New Jersey Supreme Court Elections and Tenure Amendment (2014)

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A New Jersey Supreme Court Elections and Tenure Amendment did not make the November 4, 2014 ballot in New Jersey as a legislatively-referred constitutional amendment. At least two measure that would have affected the state supreme court selection and tenure processes were proposed in the 2014 legislative session. Senate Concurrent Resolution 15, which was sponsored by Sen. Gerald Cardinale (R-39) and Sen. Steven Oroho, would have abolished tenure for state supreme court justices and established retention elections as part of the reappointment process.[1] Assembly Concurrent Resolution 47, which was sponsored by Assemblyman John DiMaio (R-23) and Assemblyman Parker Space (R-24), would have provided for five-year terms for state supreme court justices. It would have also provided for justices to receive tenure by being reappointed and the tenure being approved by voters.[2]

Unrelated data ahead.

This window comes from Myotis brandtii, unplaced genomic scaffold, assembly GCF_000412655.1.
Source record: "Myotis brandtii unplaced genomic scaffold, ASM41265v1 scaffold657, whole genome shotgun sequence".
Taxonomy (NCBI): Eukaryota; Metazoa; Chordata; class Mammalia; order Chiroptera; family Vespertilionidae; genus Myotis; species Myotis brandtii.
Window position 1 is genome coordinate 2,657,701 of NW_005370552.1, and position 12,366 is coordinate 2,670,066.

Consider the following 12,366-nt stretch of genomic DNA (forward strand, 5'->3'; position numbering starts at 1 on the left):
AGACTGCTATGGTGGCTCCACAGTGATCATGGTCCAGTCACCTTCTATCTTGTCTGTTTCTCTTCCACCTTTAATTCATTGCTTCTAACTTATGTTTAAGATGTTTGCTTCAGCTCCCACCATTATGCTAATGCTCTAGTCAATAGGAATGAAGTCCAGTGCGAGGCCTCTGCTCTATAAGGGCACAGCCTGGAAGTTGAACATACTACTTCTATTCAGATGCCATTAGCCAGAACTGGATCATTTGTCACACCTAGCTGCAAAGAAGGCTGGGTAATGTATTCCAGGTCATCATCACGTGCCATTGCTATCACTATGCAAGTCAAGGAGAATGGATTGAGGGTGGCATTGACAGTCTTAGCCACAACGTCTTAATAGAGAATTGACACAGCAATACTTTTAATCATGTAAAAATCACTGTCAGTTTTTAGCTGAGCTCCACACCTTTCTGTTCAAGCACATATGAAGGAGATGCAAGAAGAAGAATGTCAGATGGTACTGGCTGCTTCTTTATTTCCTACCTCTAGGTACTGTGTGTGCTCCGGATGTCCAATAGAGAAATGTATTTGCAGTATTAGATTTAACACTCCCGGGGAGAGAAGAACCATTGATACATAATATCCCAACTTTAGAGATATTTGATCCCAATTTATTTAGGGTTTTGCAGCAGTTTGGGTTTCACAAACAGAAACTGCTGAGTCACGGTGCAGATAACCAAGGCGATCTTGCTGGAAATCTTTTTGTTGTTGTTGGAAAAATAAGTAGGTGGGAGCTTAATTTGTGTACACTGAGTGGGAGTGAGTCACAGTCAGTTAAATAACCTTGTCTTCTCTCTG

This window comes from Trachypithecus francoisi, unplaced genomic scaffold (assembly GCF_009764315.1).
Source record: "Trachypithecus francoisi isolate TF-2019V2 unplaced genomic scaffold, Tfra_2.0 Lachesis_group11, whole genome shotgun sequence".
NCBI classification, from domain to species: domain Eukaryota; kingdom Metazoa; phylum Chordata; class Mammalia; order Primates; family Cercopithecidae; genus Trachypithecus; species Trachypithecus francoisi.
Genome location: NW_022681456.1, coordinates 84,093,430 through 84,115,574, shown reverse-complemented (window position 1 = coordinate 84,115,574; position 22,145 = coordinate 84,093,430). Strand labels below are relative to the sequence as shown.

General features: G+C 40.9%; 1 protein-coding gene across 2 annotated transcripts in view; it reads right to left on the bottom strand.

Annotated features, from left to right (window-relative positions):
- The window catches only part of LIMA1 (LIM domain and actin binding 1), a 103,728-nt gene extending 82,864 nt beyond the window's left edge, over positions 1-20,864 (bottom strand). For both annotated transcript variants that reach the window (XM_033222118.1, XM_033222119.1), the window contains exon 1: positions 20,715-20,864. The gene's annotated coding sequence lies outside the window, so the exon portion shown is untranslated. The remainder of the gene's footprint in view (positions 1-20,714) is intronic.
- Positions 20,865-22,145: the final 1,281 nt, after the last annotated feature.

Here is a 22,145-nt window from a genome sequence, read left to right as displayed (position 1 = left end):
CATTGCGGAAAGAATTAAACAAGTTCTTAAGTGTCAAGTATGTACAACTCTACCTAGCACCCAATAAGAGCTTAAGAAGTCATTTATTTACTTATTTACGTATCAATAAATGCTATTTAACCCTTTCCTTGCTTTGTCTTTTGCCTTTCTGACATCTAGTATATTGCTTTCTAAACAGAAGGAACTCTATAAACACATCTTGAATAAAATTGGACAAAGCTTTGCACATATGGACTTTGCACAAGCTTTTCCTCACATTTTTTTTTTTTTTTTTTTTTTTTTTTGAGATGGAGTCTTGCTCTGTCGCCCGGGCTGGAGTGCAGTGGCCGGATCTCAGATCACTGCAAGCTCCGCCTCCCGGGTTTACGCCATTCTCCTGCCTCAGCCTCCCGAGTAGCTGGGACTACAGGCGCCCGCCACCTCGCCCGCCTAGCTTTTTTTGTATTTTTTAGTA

Both measures would have amended Article VI, Section VI, paragraph 3 of the New Jersey Constitution, as well as added a new section, Section IX, to Article VI.

Background

See also: New Jersey Supreme Court

As of the proposal of these amendments, the New Jersey Supreme Court consisted of seven justices, one of which was the court's Chief Justice. Justices of the court were nominated by the governor. One week after the public notice issued by the governor, the nominees were required to pass the "advice and consent" of the senate. After seven years of service, the governor could then then determine whether to tenure the justice.

Support

SCR 15 supporters

ACR 47 supporters

Path to the ballot

See also: Amending the New Jersey Constitution

At the time in New Jersey, proposed constitutional amendments had two ways of achieving ballot access. The New Jersey Legislature could either qualify it with supermajority approval of 60 percent in one legislative session or with simple majorities in two successive sessions. This measure did not receive the necessary supermajority required for a 2014 ballot placement. SCR 15 was introduced on January 14, 2014, and was referred to the Judiciary Committee.[3] ACR 47 was introduced on January 16, 2014, and was referred to the Judiciary Committee.[4]

See also

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